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ELECTROLYSIS - We can make oxygen by splitting water H2O into the two gases it is made of. We get twice as much hydrogen as oxygen gas during this process because of the chemical composition.



We take oxygen and water for granted. Without oxygen we'd not be able to breathe to oxygenate out blood to make our muscles work for us - and we could not think.


Oxygen is also vital for burning wood, coal and for internal combustion engines. Oxygen is the other gas in a hydrogen fuel cell, for the fabled Hydrogen economy.





Fortunately, plants, trees and phytoplankton produce oxygen for us to breathe, in that respiration process trees lock up carbon dioxide to build a useful material called wood.


Oxygen is a highly reactive nonmetal, and an oxidizing agent that readily forms oxides with most elements as well as with other compounds. By mass, oxygen is the third-most abundant element in the universe, after hydrogen and helium.


Oxygen is very useful stuff and we are lucky to live on a planet that has an envelope, or bubble surrounding it for us to enjoy. That was not always the case. It took millions of years to terra-form earth to make it the paradise it is, or was, before mankind came along to put a spanner in the works.




Oxygen can be compressed with piston compressors (pumps) and liquefied for storage when it is cooled sufficiently to turn from a gas into a liquid. That is rather convenient for sub-aqua divers and astronauts.




TREES FOR HUMAN BREATHING - On average, one tree produces nearly 260 pounds of oxygen each year or 118 kilograms. A human breathes about 9.5 tonnes of air in a year, about 23 percent of that is oxygen, by mass. We extract a little over a third of the oxygen from each breath. That works out to a total of about 740kg of oxygen per year. Which is, very roughly, six or seven trees’ worth.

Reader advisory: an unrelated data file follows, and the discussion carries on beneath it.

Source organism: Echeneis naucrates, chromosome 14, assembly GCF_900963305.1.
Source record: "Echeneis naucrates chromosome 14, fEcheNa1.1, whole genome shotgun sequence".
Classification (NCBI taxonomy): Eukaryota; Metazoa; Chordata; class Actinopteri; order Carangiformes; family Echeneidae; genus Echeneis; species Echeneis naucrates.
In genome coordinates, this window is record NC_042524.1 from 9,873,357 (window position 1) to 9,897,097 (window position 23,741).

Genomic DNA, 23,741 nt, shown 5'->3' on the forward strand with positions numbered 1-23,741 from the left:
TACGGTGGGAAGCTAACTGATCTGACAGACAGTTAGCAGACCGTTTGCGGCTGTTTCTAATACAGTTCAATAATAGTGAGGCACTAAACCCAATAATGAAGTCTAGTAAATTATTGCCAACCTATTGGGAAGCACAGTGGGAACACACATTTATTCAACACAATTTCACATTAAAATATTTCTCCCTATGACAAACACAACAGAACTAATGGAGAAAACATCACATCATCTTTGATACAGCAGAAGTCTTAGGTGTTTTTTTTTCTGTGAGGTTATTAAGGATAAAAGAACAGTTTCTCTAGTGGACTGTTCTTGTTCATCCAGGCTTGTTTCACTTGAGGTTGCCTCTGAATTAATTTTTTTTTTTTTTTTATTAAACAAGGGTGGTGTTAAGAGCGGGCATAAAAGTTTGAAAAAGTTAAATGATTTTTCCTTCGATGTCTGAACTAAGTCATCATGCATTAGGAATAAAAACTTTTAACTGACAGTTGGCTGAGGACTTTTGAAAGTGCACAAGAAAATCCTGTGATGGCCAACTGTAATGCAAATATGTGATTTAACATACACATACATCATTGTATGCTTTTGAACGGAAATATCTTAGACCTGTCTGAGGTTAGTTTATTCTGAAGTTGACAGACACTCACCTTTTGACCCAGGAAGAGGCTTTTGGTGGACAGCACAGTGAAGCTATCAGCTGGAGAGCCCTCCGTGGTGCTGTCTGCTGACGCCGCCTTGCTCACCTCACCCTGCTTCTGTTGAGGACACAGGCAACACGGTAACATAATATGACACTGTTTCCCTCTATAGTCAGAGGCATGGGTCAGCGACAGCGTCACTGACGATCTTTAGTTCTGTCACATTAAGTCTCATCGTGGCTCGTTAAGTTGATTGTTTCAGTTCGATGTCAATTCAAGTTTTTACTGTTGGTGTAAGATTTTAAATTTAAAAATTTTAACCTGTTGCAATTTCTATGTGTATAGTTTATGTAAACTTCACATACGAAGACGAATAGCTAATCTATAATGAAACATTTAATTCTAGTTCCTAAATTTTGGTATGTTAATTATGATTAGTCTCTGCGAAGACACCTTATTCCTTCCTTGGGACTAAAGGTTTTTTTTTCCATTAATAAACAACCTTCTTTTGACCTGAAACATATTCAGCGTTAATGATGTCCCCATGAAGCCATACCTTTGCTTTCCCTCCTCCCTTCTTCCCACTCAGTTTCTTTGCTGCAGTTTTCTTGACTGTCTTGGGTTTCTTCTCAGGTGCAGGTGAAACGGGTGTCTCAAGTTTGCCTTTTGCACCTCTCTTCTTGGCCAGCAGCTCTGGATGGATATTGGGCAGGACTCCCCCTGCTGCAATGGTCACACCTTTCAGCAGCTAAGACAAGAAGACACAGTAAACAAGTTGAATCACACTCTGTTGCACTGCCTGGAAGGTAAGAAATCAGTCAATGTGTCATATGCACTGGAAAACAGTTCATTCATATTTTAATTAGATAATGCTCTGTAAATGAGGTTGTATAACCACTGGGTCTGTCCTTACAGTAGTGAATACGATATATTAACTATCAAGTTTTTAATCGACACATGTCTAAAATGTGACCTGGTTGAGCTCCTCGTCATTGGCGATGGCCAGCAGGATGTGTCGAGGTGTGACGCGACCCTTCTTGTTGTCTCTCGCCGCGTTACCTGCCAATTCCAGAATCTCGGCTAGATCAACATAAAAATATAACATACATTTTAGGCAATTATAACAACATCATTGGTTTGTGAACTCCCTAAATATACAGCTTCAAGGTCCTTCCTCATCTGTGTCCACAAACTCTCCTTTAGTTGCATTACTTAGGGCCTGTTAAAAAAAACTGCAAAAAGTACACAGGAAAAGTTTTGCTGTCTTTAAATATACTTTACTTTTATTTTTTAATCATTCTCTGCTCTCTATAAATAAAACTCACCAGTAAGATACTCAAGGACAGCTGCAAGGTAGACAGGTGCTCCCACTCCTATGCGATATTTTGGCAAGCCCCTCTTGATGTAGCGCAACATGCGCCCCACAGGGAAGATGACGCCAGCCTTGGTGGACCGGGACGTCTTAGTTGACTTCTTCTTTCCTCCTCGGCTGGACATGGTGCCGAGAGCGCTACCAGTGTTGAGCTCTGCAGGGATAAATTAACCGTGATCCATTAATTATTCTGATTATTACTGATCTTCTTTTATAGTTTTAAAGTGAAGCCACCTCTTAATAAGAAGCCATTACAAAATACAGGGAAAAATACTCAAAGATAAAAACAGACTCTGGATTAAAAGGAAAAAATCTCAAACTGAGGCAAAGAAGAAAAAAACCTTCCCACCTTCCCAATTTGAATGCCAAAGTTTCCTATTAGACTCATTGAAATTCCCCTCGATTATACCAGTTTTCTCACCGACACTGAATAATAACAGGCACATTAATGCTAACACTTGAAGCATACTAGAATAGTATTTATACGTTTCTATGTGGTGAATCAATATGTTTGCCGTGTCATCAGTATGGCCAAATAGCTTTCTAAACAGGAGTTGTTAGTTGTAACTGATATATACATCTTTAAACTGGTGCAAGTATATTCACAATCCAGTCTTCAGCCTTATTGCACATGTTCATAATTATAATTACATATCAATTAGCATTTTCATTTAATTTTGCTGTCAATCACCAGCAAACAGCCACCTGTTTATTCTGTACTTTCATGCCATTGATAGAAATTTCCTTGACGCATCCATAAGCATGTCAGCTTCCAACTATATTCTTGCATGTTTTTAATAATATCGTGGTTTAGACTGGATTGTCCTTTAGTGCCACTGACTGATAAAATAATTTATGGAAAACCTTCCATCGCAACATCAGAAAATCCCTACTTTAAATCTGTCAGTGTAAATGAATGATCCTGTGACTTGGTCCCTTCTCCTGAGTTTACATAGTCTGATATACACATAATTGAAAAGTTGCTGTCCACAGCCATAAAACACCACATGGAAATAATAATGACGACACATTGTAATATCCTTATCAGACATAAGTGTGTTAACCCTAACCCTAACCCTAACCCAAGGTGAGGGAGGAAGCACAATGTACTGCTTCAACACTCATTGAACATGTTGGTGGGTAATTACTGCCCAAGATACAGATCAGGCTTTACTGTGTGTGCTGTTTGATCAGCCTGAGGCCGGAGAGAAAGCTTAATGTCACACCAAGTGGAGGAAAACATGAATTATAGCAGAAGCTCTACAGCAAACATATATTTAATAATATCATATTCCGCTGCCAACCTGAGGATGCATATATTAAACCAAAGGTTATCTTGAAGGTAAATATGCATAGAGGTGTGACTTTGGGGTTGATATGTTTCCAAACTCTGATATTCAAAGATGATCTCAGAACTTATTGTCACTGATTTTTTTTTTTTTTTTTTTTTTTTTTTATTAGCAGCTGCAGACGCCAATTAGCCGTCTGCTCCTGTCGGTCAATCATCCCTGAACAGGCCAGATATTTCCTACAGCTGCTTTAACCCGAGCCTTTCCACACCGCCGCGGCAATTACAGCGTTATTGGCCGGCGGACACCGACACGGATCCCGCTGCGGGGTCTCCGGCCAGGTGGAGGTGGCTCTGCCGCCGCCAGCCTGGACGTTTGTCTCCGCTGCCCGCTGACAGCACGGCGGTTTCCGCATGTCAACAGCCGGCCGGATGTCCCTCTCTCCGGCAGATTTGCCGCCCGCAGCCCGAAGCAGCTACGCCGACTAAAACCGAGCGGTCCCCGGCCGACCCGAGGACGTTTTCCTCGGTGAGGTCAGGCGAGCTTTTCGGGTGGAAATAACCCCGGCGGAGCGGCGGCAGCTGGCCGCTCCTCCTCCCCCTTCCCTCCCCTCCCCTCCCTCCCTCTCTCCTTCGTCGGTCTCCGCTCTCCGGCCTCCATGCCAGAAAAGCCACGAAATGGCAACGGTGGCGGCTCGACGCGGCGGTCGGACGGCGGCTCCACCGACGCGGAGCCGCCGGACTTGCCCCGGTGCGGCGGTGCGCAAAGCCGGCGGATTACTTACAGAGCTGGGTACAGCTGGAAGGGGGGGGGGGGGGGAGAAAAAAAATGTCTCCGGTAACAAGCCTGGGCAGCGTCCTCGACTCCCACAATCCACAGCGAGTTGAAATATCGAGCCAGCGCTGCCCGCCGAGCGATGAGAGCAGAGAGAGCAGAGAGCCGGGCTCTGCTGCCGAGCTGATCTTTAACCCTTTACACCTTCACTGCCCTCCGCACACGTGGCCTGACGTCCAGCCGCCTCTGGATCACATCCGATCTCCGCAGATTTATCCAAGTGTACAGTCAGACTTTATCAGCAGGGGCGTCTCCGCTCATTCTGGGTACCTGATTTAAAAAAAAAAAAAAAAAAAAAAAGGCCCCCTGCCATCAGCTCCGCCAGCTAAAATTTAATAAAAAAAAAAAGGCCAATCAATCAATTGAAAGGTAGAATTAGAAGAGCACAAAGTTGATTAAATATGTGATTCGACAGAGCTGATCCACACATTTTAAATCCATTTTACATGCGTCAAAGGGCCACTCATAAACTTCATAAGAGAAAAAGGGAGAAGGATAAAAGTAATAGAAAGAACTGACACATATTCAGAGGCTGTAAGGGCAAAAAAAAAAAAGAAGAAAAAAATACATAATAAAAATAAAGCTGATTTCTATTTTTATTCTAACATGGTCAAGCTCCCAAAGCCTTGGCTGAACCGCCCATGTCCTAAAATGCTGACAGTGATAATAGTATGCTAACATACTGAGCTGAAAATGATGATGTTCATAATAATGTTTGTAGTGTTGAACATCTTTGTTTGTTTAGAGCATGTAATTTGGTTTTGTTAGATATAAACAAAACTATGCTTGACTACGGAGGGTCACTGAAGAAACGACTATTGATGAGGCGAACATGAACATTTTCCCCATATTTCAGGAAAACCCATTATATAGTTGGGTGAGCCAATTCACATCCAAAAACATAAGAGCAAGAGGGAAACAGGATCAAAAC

The world's rainforests are responsible for between 20 and 30 percent of total the oxygen produced in the world each year. The Amazon rainforest alone produces nearly 20 percent of the world's oxygen.











EUREKA - With the "green-energy" craze and talk of powering our future oil-free economy on hydrogen, it has received much attention in the last few decades. Learning about this potential fuel of the future is important and interesting, but not without snags, and these are for anyone to seek to overcome. In order for hydrogen fuel cells to work they need oxygen to combine with. Where is all that oxygen coming from?  Our oceans supply half the oxygen we breathe, and provide food and livelihoods for more than a billion people. The other half comes from trees - the trees that are burning in forest fires and being chopped down to grow cash crops.



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